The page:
We expect monozygotic twins to have identical DNA. After all, they come from a single sperm cell (that has 23 of the father’s chromosomes) and a single egg (that has 23 of the mother’s chromosomes) to produce a cell with 23 pairs of chromosomes that goes on to replicate this DNA and divide, and replicate and divide, until two distinct masses emerge to eventually give rise to the twins. Given that our genome consists of 3 billion letters, comparing the DNA of monozygotic twins to see if it really is identical used to be impossible. Shortcuts had to be employed, like testing for specific regions of the DNA known to vary a lot. However, improvements in technology (and in its affordability) now allow scientists to take a much deeper look, and they are finding out that many monozygotic twins are not identical at the DNA level after all.
When scientists recently read the DNA of 381 twin pairs, they reported that, on average, so-called identical twin pairs differed by 5.2 mutations. This is tiny on the scale of 3 billion letters but it is an average. Thirty-nine of these pairs actually differed by more than 100 mutations, while 38 pairs did not differ at all at the level of their DNA.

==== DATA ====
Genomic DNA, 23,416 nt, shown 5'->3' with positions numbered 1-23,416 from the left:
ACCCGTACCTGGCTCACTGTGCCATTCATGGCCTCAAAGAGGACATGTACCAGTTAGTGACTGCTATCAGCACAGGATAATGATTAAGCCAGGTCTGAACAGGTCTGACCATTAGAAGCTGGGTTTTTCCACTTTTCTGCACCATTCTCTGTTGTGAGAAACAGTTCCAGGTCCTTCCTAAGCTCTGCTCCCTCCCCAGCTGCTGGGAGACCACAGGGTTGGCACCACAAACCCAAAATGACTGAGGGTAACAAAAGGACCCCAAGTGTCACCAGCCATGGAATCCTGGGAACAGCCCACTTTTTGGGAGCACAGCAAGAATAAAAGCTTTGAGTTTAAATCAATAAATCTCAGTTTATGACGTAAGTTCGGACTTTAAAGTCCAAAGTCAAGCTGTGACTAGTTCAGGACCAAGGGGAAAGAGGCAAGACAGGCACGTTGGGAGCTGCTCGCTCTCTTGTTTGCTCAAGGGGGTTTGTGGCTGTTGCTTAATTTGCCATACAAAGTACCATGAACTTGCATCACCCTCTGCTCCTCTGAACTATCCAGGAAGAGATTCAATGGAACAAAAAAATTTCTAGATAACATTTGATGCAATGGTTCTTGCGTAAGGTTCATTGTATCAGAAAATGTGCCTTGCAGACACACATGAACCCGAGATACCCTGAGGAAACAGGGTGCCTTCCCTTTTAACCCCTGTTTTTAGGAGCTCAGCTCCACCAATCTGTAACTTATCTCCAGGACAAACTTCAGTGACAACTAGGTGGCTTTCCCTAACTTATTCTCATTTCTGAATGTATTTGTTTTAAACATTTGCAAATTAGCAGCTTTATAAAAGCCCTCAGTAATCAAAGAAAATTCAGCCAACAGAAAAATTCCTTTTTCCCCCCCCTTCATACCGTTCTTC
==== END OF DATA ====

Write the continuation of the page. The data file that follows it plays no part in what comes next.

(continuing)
Where do these mutations come from? Simply put, many of them arise because the enzyme tasked with copying our DNA makes mistakes, and if these mistakes go uncorrected, they stick around as mutations. The more our DNA gets copied, the more opportunities there are for mistakes. When a mutation arises after the cell mass has split itself into two twins, one twin gets the mutation while the other does not. But even if the mutation arises before the twinning process, it may affect only the cells that will make up one twin and not the other, or it can affect some of the cells of one twin, meaning that the adult twin will have the mutation in some of their cells but not in others, a phenomenon known as mosaicism. But mutations aside, there is another important way in which monozygotic twins differ, and it has to do with one of the hottest fields of research: epigenetics.